Using ‘Secure FAX’ to comply with HIPAA’s ‘SafeGuards Principle’

There are various concerns when healthcare organizations urgent need to send important and sensitive information, like protected health information (PHI) via facsimile as anyone with physical access to the phone lines and some technical expertise can eavesdrop on phone calls and FAXes and thus obtain any protected health information by fax. HIPAA deals with FAXes in the “SafeGuards Principle” which states that ‘Individually identifiable health information should be protected with reasonable administrative, technical, and physical safeguards to ensure its confidentiality, integrity, and availability and to prevent unauthorized or inappropriate access, use, or disclosure.’

With email, there are many physical, technical, and administrative safeguards that are easy to apply. With FAXes, the situation is very different as

* There is no easy way to secure a FAX transmission between two parties unless they are both setup with special encrypting fax machines. Few organizations have such tools. They are expensive, and to be useful, everyone must have compatible machines.
* Everyone already uses insecure FAX machines.
* FAXes are often left on the FAX machine for some period of time after they arrive.  This makes the sensitive information available to anyone walking by the machine.
* FAX machines often save copies of received FAXes internally.  This makes it possible for anyone with access to the FAX machine to print out additional copies of the sensitive material.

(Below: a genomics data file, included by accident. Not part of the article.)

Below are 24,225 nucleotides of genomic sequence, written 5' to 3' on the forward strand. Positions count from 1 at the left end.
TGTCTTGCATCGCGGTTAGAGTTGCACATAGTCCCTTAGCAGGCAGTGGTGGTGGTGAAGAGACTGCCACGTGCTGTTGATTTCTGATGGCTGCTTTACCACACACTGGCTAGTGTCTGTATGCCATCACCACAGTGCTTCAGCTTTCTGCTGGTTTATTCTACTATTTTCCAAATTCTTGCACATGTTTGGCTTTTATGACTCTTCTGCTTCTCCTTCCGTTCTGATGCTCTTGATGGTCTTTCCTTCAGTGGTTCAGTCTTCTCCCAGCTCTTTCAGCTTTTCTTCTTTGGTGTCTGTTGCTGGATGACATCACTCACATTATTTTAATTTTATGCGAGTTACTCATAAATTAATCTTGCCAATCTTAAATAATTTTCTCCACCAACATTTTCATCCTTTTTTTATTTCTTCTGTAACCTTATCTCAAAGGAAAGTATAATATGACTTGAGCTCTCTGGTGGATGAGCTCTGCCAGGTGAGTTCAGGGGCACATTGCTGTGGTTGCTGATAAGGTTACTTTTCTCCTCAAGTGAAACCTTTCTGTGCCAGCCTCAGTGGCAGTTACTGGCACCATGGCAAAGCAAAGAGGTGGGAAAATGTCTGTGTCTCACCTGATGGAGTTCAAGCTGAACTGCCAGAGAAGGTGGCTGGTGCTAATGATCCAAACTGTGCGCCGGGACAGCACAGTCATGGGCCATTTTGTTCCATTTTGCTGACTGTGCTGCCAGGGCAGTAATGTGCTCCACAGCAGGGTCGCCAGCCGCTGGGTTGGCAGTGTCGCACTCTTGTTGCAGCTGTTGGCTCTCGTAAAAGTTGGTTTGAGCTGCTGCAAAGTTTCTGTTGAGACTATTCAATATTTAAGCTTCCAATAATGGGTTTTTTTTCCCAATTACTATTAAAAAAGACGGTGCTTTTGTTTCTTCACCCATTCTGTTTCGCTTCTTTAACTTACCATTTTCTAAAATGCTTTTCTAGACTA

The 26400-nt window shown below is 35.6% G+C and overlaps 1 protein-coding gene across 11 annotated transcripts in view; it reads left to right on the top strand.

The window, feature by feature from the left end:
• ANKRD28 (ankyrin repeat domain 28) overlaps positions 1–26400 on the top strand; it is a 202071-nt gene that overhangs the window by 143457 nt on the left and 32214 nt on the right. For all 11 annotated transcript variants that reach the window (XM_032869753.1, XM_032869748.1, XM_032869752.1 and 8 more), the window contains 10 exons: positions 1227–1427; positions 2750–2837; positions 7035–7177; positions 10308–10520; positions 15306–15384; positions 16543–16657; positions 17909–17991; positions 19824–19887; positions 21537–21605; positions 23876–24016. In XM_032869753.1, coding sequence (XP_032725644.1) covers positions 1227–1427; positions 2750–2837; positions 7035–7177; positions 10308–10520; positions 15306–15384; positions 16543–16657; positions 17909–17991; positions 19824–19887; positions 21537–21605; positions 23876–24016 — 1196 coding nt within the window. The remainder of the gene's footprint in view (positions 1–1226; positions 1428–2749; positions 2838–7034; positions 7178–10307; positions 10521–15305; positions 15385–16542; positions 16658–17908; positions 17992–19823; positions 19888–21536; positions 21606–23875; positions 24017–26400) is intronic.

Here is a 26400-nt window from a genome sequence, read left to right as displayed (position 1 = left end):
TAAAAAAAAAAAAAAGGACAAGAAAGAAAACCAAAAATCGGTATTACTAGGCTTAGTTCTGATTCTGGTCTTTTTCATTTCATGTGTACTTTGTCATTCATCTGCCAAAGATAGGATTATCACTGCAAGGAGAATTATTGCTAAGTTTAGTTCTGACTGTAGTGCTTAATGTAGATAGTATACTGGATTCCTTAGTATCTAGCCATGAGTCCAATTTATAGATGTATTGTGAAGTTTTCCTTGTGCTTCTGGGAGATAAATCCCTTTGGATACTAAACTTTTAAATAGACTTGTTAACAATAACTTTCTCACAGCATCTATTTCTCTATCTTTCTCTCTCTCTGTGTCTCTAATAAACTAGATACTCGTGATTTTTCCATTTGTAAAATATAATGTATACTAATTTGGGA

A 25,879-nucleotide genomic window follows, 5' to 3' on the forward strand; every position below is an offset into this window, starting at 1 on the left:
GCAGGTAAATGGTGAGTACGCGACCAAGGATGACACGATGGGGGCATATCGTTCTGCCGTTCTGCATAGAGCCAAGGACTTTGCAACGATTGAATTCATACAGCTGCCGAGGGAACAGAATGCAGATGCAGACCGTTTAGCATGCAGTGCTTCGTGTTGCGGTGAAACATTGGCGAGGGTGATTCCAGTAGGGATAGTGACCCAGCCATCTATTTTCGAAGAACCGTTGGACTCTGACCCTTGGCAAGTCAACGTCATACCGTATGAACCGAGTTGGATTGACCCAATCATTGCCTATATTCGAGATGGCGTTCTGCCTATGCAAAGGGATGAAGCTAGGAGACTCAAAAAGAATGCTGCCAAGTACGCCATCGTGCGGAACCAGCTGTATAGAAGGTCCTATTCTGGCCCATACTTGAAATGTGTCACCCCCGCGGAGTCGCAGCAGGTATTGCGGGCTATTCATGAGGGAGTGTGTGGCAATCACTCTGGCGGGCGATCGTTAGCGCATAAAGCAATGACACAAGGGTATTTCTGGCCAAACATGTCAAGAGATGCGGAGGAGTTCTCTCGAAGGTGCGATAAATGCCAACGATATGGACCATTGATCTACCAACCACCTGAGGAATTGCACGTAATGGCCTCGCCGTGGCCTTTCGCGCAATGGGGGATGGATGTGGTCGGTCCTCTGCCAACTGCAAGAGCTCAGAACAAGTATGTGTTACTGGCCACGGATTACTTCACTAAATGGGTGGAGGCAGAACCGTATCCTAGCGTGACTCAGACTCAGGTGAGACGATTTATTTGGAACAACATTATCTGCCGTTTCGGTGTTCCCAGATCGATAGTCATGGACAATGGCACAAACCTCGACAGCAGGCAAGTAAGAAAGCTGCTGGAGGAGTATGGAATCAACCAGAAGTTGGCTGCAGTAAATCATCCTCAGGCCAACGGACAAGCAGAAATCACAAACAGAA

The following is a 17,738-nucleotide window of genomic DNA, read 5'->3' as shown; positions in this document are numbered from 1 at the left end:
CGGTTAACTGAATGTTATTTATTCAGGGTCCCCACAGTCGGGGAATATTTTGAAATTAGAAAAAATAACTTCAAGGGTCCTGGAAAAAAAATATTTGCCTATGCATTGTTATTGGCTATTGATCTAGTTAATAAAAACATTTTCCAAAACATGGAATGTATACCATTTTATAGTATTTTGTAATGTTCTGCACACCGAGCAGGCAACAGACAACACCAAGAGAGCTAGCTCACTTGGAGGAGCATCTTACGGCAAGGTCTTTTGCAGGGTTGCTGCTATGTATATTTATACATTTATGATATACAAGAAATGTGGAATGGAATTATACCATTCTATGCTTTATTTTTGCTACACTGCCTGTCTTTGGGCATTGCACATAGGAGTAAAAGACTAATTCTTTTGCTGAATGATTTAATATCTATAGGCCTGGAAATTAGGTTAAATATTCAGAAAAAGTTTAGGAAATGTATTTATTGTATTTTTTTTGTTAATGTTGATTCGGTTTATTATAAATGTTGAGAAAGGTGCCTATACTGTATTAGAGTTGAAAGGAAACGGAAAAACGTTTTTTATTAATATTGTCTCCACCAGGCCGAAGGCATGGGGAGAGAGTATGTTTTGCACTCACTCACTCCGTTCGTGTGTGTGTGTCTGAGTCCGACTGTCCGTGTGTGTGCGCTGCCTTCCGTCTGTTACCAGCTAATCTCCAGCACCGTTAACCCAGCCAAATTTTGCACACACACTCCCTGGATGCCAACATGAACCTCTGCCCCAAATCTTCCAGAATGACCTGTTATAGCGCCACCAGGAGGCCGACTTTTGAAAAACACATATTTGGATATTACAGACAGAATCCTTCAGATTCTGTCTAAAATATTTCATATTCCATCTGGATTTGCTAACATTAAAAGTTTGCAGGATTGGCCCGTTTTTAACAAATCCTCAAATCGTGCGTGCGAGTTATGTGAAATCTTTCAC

* FAX machines generally print out the transmitted messages on paper.  This paper, if not destroyed, could be placed in an insecure location.

To combat this situation, you need to opt for “Secure FAX” services over internet. These services make your information secure in the following process:

* You access their web site using a secure (SSL) connection.
* You login and upload the materials to be “FAXed” (i.e. possibly after first scanning and saving it on your computer).
* You enter an email address and possibly a FAX number of the recipient.
* The pages that you are “FAXing” are encrypted and saved in a database at your FAX service provider.
* The “FAX” recipient gets an email or FAX notifying them that they have a “FAX” and that they need to go to a web site to “pick it up”.
* The recipient goes to the web site and downloads the “FAX” over a secure (SSL) web connection.

This transmission of information is secure end-to-end because:

* The transmission from the sender to the server is secured.
* The temporary storage is secured.
* The transmission from the server to the recipient is secured.
* An audit trail may be available to track the process, for improved compliance.
* Authentication of the sender and/or recipient may be present, for improved compliance.

This is obviously a more secure method of transmitting PHI than a classical FAX.